nep-ure New Economics Papers
on Urban and Real Estate Economics
Issue of 2007‒10‒13
thirteen papers chosen by
Steve Ross
University of Connecticut

  1. Housing Markets and Migration in New Zealand, 1962-2006 By Andrew Coleman; John Landon-Lane
  2. When Should Children Start School? By Aliprantis, Dionissi
  3. Optimal Mortgage Refinancing: A Closed Form Solution By Sumit Agarwal; John C. Driscoll; David Laibson
  4. The impact of productive efficiency and quality of a regulated local public utility on final goods prices By Alessandro Petretto
  5. Predictable or Not? Forecasting Office Markets with a Simultaneous Equation Approach By Fuerst, Franz
  6. Does Tax Competition Tame the Leviathan? By Brülhart, Marius; Jametti, Mario
  7. "Land Tenure Security and Home Maintenance: Evidence from Japan" By Shinichiro Iwata; Hisaki Yamaga
  8. Quais Características das Cidades Determinam a Atração de Migrantes Qualificados By Daniel Da Mata; Carlos Wagner de A. Oliveira; Cedric Pin; Guilherme Resende
  9. Social Interactions and Smoking By David M. Cutler; Edward L. Glaeser
  10. Extension of the Traditional Travel Cost Method to a Collective Framework: An Empirical Application By Marcella Veronesi; Martina Menon; Federico Perali
  11. Lessons learnt from SACMEQII: South African student performance in regional context By Servaas van der Berg; Megan Louw
  12. Parental Job Loss and Children’s School Performance By Mari Rege, Kjetil Telle and Mark Votruba
  13. The role of clustering in rural industrialization: A Case Study of the Footwear Industry in Wenzhou By Huang, Zuhui; Zhang, Xiaobo; Zhu, Yunwei

  1. By: Andrew Coleman; John Landon-Lane (Reserve Bank of New Zealand)
    Abstract: This paper uses a structural vector autoregression model to analyse the relationship between migration flows, housing construction and house prices in New Zealand. It shows that a net immigration flow equal to one percent of the population is associated with an approximately 10 percent increase in house prices. This size of this relationship, which has existed since the 1960s, is an order of magnitude larger than would be expected from the average change in the population and house prices in the long term. One explanation is that migration flows occur at times when locals are changing their demand for housing because of revised expectations about future income growth. A second explanation is that migrant flows have a destabilising effect on agents expectations about the fundamental value of houses. While the paper cannot satisfactorily distinguish between these two options, the results suggest that monetary policy can still be used to dampen the house price changes that occur at times when migration flows are unusually large.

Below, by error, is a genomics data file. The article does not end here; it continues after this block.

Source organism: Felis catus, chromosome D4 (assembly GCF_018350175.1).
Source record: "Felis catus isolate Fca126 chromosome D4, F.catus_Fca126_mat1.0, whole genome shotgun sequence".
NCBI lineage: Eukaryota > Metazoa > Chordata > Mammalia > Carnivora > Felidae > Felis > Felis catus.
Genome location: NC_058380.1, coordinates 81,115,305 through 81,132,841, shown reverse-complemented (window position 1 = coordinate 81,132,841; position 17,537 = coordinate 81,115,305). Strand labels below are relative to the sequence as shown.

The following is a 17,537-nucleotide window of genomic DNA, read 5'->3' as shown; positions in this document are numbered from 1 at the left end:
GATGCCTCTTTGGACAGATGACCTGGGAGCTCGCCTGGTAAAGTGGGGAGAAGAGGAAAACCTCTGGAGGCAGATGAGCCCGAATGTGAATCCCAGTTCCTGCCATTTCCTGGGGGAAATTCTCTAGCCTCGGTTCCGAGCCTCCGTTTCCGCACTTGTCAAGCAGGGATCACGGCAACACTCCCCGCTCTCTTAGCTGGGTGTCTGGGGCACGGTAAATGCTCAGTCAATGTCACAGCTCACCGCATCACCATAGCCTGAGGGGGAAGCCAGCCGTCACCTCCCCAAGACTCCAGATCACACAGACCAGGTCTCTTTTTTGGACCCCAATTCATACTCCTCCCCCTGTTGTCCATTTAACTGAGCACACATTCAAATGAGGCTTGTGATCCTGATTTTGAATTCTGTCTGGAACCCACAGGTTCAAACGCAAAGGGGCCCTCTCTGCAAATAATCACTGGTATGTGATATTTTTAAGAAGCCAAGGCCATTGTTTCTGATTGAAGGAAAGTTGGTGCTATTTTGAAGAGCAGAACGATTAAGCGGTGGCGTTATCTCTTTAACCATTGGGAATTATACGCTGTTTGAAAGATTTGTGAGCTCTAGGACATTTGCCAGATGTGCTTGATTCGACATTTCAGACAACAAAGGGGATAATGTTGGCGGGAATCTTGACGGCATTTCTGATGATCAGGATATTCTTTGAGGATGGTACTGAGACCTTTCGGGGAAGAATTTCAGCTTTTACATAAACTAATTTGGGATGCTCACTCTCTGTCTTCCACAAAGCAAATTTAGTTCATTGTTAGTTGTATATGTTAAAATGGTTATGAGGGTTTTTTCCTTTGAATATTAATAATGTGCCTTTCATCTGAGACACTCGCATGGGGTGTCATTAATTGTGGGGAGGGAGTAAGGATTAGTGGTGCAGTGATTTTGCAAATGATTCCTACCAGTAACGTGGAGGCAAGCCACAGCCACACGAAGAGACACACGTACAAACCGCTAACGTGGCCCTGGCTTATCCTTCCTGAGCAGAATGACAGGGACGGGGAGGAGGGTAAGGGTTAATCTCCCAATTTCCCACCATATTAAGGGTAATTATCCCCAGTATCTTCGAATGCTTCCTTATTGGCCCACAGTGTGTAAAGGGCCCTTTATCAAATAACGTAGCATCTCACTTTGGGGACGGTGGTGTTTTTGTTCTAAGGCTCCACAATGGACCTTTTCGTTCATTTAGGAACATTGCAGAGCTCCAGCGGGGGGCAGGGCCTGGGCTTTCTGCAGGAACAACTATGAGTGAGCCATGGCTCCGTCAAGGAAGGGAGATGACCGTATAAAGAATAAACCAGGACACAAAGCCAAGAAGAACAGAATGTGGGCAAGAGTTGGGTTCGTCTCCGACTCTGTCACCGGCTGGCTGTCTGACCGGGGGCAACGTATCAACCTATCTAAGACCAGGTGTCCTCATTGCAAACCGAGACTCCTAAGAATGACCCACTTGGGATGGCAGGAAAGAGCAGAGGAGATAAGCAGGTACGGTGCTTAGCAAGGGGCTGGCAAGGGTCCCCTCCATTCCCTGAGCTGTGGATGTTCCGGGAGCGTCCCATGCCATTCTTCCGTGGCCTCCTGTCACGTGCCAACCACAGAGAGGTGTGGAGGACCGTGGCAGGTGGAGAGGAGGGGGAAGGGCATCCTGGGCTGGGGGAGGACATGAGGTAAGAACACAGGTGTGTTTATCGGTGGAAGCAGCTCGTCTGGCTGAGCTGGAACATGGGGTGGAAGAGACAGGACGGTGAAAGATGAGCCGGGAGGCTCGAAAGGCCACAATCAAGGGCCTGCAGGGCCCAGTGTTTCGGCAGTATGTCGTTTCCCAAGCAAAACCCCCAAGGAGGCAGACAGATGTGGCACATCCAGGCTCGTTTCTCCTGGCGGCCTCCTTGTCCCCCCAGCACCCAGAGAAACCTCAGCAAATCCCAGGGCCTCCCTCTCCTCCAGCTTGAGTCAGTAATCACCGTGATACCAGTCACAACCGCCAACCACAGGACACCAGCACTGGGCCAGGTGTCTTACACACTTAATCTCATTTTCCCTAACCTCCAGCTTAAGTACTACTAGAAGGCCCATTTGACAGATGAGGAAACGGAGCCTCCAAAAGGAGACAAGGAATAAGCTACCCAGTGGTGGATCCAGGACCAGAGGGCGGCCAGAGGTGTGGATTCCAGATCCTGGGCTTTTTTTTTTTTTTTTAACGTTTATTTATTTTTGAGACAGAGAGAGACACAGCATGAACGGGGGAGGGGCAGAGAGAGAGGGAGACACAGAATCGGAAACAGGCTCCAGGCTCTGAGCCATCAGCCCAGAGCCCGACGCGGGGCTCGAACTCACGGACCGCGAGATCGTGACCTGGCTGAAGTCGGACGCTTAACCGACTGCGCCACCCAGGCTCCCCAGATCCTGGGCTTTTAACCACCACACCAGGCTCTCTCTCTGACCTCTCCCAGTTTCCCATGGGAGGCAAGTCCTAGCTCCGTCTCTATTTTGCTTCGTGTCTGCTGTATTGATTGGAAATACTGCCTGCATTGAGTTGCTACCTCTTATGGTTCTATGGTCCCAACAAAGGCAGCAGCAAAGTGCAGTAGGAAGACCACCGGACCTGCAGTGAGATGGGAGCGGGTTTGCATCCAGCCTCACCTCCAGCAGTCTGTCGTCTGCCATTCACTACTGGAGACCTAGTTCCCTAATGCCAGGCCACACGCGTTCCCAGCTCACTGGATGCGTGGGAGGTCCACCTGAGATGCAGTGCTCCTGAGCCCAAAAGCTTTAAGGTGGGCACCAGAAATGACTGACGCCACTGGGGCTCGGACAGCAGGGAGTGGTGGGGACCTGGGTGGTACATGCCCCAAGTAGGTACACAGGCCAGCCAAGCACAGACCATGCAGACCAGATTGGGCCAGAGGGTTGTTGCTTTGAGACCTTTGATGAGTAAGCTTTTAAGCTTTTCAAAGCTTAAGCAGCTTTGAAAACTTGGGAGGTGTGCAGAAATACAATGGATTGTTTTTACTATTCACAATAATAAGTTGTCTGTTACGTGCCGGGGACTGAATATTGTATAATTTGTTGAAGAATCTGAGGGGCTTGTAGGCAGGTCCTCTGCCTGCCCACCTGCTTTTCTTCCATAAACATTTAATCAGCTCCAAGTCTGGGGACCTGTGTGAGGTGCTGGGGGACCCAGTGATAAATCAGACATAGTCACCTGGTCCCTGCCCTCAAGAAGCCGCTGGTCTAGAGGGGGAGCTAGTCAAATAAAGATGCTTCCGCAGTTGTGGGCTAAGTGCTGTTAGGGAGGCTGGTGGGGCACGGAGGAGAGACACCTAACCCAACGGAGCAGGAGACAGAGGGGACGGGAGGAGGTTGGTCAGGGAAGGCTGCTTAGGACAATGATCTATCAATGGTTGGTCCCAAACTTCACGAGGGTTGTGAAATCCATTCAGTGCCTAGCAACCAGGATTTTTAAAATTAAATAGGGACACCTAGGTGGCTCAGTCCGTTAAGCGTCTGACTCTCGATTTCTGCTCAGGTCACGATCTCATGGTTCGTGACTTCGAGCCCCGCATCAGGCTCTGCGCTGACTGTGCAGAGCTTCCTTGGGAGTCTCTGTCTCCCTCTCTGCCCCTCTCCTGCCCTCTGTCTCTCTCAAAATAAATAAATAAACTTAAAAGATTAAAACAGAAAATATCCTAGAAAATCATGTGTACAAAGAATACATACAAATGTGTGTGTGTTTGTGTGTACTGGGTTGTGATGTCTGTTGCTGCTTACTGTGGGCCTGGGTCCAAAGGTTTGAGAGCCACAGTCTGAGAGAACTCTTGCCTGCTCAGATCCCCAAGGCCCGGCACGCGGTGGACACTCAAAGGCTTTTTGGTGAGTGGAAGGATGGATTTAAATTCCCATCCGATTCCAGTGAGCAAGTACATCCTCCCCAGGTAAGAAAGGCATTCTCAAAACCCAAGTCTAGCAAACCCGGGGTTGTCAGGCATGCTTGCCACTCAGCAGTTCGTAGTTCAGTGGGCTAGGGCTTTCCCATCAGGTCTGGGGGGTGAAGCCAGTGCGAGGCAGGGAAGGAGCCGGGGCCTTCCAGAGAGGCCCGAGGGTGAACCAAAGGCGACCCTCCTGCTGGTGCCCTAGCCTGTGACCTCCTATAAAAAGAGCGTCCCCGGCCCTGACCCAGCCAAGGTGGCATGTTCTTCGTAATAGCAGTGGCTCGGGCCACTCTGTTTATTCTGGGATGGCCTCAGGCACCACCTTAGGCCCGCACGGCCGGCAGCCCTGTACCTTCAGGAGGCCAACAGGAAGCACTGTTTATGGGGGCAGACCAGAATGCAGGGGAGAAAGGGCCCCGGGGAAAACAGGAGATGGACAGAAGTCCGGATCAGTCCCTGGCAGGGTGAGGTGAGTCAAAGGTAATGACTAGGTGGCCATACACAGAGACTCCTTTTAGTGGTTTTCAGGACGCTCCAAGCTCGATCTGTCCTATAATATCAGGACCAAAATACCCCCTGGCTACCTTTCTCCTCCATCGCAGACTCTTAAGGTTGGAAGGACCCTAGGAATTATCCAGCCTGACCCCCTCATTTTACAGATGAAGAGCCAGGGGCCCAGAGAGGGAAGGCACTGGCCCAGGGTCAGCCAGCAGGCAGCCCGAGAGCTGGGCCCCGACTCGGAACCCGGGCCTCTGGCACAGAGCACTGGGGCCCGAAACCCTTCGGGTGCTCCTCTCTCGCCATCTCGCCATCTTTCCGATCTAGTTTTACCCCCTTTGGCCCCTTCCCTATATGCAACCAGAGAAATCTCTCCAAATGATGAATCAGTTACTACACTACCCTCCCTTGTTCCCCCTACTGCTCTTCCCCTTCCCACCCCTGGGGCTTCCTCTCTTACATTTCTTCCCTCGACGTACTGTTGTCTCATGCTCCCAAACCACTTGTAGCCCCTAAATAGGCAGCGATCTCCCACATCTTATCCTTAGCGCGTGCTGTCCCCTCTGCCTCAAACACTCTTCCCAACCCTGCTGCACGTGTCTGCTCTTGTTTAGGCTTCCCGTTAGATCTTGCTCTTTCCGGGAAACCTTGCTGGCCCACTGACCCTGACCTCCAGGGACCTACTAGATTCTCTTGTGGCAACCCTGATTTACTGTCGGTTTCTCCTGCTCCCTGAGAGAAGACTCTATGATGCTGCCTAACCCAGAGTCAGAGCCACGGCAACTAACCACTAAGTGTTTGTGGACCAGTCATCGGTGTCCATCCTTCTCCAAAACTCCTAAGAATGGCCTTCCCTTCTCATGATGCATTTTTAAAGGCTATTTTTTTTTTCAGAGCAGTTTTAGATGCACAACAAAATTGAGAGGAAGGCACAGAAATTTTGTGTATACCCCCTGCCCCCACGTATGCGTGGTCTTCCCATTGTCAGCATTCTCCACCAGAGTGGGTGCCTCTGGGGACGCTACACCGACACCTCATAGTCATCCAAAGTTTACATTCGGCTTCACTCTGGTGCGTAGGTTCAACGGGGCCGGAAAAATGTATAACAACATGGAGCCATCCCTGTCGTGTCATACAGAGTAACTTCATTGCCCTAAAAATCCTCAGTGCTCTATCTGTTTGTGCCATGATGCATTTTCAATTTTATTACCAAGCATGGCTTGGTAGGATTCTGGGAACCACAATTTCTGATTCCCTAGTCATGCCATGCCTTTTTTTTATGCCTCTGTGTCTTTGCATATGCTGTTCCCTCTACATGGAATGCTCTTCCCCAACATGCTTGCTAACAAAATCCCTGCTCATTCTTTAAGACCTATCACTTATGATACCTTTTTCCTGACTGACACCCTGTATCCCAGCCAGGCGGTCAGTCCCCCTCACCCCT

JEL: E50 J61 R21 R23
    Date: 2007–09
  2. By: Aliprantis, Dionissi
    Abstract: This paper estimates the average treatment effect (ATE) of delaying children's enrollment in kindergarten by six months using the variation in birth dates that is exogenous in the ECLS-K data set. Estimates of the Math and Reading test score ATE start in the fall of kindergarten at 0.28 and 0.13 standard deviations and decline to 0.05 and 0.10 standard deviations by the spring of fifth grade. Unlike estimating the Local Average Treatment Effect (LATE) as done in the recent literature, estimating the ATE allows us to examine the effect of delaying enrollment by demographic characteristics. These estimates indicate that delayed enrollment could help explain the racial test score gap, and provide support for the hypothesis that the production of test scores is a cumulative process.
    JEL: J13 J24 I28 I21
    Date: 2007–10–07
  3. By: Sumit Agarwal; John C. Driscoll; David Laibson
    Abstract: We derive the first closed-form optimal mortgage refinancing rule. The expression is derived by using the Lambert-W function to solve a tractable class of mortgage refinancing problems. We calibrate our solution and show that our quantitative results closely match those reported by researchers who use numerical methods.
    JEL: G11 G21
    Date: 2007–10
  4. By: Alessandro Petretto (Università degli Studi di Firenze, Dipartimento di Scienze Economiche)
    Abstract: In this note we reconstruct the process by a which the decisions of a regulated local public utility, in terms of productive efficiency and quality of the service provided, impact on prices of final consumption goods, supplied in a oligopolistic market operating in the same geographic area. We obtain some formula for these effects which can be quantified by estimating firms’ conditional input demand function of the public service and firms’ inverse demand function for the public good, non-rival, component of this.
    Keywords: regulation, x-efficiency, oligopoly
    JEL: L51 D11 D21
    Date: 2007
  5. By: Fuerst, Franz